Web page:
What Role Can Biotechnology Play in Biogas Production

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Biogas Plant

Biogas is a type of biofuel that is produced naturally from the decomposition of organic waste. Raw materials for producing biogas include agriculture waste, municipal waste, animal waste material, etc. Organic waste break down in an anaerobic environment (an environment absent of oxygen) and release a blend of gases, primarily methane which is used as a fuel. In India, it is also known as Gobar Gas, since it was primarily produced using cow dung (called gobar in Hindi).

Biogas has has been used as a domestic cooking fuel in villages in India for years. It is also used as a source of energy fuel for industrial heating, combined heat and power (CHP) generation and as a fuel for vehicles. Biogas is considered to be a renewable resource because the production and use cycle is continuous and it does not generate any net carbon dioxide. As it is produced from natural waste products such as animal dung and waste material, the source of this fuel is never going to run out. In a world suffering from the damage caused by the burning of fossil fuels, biogas is a most welcome renewable alternative.

The production of biogas can be the answer for nations that struggle to provide employment for all of its people. Biogas plants are creating employment opportunities for people across all types of communities. In the rural areas people can benefit in many ways. It will create job opportunities and also help produce cheap electricity for homes and businesses that have previously been without it. Being cheap to produce and easy to set up in a small area and a business generating biogas can be a profitable one.

What Role Can Biotechnology Play?

Biogas which has been traditionally used for cooking and heating purposes has evolved with time. Modern technology has increased the utility of biogas for other purposes accessible and efficient. There are a variety of options available and there is a need to explore the use of biogas especially for a country like India. However, some key challenges still remain.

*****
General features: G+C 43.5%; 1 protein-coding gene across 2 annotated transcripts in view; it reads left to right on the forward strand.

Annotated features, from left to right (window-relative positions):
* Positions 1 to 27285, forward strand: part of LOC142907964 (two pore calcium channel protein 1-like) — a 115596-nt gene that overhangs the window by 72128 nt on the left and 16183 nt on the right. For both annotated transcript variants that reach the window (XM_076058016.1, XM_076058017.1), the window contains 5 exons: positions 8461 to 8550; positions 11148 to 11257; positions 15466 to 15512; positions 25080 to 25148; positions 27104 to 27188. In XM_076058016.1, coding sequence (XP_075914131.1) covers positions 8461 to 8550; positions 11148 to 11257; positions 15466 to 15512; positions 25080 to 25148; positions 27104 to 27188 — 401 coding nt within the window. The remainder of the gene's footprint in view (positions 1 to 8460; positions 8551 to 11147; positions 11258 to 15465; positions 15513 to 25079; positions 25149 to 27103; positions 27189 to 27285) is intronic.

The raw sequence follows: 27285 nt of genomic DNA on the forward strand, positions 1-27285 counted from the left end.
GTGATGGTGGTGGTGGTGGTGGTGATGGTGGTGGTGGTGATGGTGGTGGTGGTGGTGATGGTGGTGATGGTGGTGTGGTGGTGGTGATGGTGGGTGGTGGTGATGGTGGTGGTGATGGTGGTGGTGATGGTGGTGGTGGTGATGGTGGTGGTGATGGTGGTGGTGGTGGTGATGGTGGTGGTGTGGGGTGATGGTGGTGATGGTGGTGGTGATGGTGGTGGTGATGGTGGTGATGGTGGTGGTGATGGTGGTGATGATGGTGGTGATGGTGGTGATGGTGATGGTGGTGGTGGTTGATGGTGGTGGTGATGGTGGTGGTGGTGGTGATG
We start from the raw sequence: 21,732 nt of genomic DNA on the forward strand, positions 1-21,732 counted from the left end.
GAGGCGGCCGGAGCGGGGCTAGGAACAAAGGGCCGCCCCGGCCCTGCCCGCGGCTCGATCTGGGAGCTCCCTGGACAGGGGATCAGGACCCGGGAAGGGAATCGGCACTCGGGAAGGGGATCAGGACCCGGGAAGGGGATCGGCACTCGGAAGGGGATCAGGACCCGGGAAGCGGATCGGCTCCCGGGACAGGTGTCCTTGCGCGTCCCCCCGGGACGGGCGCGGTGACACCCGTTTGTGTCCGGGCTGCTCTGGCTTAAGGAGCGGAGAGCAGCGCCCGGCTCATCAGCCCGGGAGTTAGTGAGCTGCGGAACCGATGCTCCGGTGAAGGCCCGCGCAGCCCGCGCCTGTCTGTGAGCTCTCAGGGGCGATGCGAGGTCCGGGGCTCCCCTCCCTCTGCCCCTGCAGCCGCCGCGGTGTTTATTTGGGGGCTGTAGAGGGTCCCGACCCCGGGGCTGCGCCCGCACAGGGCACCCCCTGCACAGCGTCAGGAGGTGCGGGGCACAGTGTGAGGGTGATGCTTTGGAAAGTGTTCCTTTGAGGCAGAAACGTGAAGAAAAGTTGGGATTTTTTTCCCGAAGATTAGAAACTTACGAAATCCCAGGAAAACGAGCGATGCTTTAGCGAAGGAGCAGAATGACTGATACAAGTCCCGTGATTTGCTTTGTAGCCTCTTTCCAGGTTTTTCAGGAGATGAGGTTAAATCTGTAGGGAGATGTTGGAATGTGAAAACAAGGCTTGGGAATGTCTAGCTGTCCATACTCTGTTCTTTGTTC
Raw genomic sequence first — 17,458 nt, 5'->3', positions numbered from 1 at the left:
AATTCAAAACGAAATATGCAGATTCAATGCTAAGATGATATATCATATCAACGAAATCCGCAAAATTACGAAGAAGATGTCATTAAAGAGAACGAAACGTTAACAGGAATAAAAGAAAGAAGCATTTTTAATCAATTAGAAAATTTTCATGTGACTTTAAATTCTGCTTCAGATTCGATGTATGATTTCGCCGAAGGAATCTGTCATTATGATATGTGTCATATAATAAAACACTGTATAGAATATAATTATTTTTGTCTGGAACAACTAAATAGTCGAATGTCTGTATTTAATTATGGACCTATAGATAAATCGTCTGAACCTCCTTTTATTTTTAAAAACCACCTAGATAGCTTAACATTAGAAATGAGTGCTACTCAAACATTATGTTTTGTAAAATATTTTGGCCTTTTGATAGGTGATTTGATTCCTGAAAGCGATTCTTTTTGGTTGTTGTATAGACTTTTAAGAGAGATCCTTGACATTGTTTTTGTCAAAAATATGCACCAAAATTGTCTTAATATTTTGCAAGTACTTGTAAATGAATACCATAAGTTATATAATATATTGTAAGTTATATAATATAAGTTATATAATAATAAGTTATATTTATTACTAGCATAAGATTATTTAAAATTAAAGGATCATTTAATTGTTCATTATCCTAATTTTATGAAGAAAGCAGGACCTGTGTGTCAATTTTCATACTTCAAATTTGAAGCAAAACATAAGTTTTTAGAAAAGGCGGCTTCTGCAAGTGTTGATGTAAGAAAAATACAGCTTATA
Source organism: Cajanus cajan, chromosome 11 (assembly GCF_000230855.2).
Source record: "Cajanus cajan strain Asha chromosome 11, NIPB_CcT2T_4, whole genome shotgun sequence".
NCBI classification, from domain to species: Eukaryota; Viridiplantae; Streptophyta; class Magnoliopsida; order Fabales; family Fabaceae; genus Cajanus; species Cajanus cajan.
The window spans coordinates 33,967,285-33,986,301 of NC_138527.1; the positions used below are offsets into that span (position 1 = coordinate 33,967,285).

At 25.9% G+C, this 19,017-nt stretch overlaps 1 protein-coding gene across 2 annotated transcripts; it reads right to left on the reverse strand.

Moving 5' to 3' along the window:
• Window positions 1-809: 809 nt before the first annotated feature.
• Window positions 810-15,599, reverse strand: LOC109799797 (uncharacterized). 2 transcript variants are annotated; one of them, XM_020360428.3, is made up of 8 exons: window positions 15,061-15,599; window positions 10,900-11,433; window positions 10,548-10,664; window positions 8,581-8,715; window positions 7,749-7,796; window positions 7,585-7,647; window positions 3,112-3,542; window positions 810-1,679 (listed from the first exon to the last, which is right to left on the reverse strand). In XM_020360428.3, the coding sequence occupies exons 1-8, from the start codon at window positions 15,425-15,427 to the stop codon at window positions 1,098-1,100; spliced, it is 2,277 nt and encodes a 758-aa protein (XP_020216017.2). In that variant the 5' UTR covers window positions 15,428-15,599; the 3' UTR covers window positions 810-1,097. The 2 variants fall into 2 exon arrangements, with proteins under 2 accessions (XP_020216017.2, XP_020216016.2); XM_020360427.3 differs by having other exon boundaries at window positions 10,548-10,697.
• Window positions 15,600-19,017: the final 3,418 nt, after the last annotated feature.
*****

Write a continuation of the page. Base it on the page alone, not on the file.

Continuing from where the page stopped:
A key hindrance to the efficient conversion of organic matter into biogas is linked to the digestion process. Recalcitrance of lignocellulosic material forms a major obstacle for obtaining maximum biogas production. The use of biological pretreatment and bioaugmentation for enhancing the performance of anaerobic digestion is quite recent and still needs to be investigated.

With biofuels gaining importance, the bio-methanization of energy crops through mono-digestion for continuous production of renewable biogas is another direction of research into the successful use of biogas. Codigestion of manure and organic waste is another strategy that the field of Biotechnology needs to research on to make Biogas a more viable option. Biotechnology should be used in such a manner that any and all kind of farm waste can easily be converted into Biogas without creating or leaving any kind of harmful gases or by-products.

A biogas plant is also a source of fertilizers. The digested substrate, usually named digestate, is a valuable soil fertiliser used by farmers. It is rich in nitrogen, phosphorus, potassium and micronutrients, which can be applied on soils with the usual equipment for application for the production of liquid manure. Compared to raw animal manure, digestate has improved fertiliser efficiency due to higher homogeneity and nutrient availability, better carbon/nitrogen ratio and significantly reduced odours. There is need for Biotechnology to be deployed in further refining this digestate.

The use of biogas has many environmental benefits. This green technology provides effective use of accumulated animal waste from food production and of municipal solid waste from urbanization. The conversion of organic waste into biogas reduces production of methane, as efficient combustion replaces the methane with carbon dioxide. The removal of hydrogen sulphide takes place in a biological desulphurization unit in which a limited quantity of air is added to biogas in the presence of specialized aerobic bacteria which oxidizes hydrogen sulphide into elemental sulfur. This is yet another scope for biotechnology to pitch in and make this process more efficient. A combination of biotechnology with the age-old technique of biogas use can indeed be an example of technology development for sustainable development.

Swati Singh

Swati Singh

Swati Singh is pursuing a Master's degree in Biotechnology and is always trying to learn something new in her own field. She is currently associated with Delhi Greens as an academic intern.

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